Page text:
For now, an aside:  A few folks have inquired as to why we dock Ghost Rider bow-in vs. the more common stern-in approach.  It has nothing to do with ease of docking – either way is equal in terms of ease of effort.  For us it’s mainly that we want the dock on our starboard side, since Ghost Rider has the “asymmetrical” layout where we have a walkway only on that side, and that’s the way our slip at Legacy Harbour Marina is oriented.  A secondary consideration is that our shorepower and cable TV hookups are also located on the bow, so the nose-in arrangement means a shorter run of cables.
Groove antenna and enclosure
The boat has had three baths already this week – the first to get rid of all the salt from our last sortie, the second to have her bottom, prop & keel cooler cleaned (below the water line, and a zinc health check), the third just a few days later to wash off all the damned green pine pollen that accumulates in short order down here at this time of year.  That stuff gets everywhere.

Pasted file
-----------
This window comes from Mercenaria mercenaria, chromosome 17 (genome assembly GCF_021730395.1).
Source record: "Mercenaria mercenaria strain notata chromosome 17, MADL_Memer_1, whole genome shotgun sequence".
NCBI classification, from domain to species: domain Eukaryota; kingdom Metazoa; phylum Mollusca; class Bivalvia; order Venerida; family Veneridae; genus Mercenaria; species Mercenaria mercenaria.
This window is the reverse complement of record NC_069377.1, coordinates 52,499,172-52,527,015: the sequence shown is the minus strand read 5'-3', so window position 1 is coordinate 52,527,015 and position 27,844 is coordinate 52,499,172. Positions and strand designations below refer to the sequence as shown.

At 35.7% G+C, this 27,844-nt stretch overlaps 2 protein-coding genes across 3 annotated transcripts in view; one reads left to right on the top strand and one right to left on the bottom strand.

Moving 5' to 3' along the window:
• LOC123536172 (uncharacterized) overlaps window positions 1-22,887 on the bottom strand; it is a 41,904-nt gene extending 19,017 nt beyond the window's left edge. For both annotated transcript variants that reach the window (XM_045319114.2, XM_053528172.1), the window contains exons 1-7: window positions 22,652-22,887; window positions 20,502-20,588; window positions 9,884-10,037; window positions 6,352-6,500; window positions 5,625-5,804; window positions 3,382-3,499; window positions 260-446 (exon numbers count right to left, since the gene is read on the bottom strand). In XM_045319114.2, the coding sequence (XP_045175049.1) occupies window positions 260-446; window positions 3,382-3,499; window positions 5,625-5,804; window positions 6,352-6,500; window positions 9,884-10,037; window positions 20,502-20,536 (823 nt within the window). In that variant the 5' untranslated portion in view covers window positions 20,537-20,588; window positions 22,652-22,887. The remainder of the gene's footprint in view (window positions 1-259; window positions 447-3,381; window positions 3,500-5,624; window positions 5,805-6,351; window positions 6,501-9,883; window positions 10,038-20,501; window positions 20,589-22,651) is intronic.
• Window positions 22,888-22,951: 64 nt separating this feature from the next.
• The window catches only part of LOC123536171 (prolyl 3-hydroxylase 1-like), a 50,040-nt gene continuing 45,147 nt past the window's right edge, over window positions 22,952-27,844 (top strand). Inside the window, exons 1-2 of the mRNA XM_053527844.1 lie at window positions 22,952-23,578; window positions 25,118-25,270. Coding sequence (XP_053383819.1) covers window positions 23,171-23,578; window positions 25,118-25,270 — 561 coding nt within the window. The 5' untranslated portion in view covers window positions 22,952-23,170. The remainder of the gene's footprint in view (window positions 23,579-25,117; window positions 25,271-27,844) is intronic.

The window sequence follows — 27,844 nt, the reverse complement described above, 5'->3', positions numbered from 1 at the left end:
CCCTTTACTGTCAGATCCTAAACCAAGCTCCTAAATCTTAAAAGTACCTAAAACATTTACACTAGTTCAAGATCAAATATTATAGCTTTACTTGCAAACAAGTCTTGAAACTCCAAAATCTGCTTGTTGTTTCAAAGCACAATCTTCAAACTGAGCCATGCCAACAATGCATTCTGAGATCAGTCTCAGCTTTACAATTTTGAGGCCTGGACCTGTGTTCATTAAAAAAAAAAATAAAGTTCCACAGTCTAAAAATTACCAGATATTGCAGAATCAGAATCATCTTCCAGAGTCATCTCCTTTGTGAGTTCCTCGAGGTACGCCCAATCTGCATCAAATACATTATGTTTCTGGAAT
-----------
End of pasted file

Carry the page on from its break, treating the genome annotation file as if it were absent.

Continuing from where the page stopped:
I finally mounted our MikroTik Groove Wifi booster antenna in its permanent home on the fly bridge dash.  Previously we had it hiding deep inside a fly bridge locker to protect it from the elements…while MikroTik advertises the Groove as weather-proof, the salt water exposure on an ocean going trawler in hurricane country isn’t likely in their test cases.  So we waited until we could find a custom enclosure and stainless antenna mount before taking this step.  The Groove (technically known as a GrooveA 52HPn – a marketing company MikroTik is not) is actually a combination router and Wifi access point with an omni-directional high gain antenna and gets its (24V) power via POE….so it’s an ideal Wifi amplifying solution for a number of different outdoor scenarios.  I’m a fan of it, along with their indoor routers (which have even more mystifying names, but if they just work – and they do – who cares?)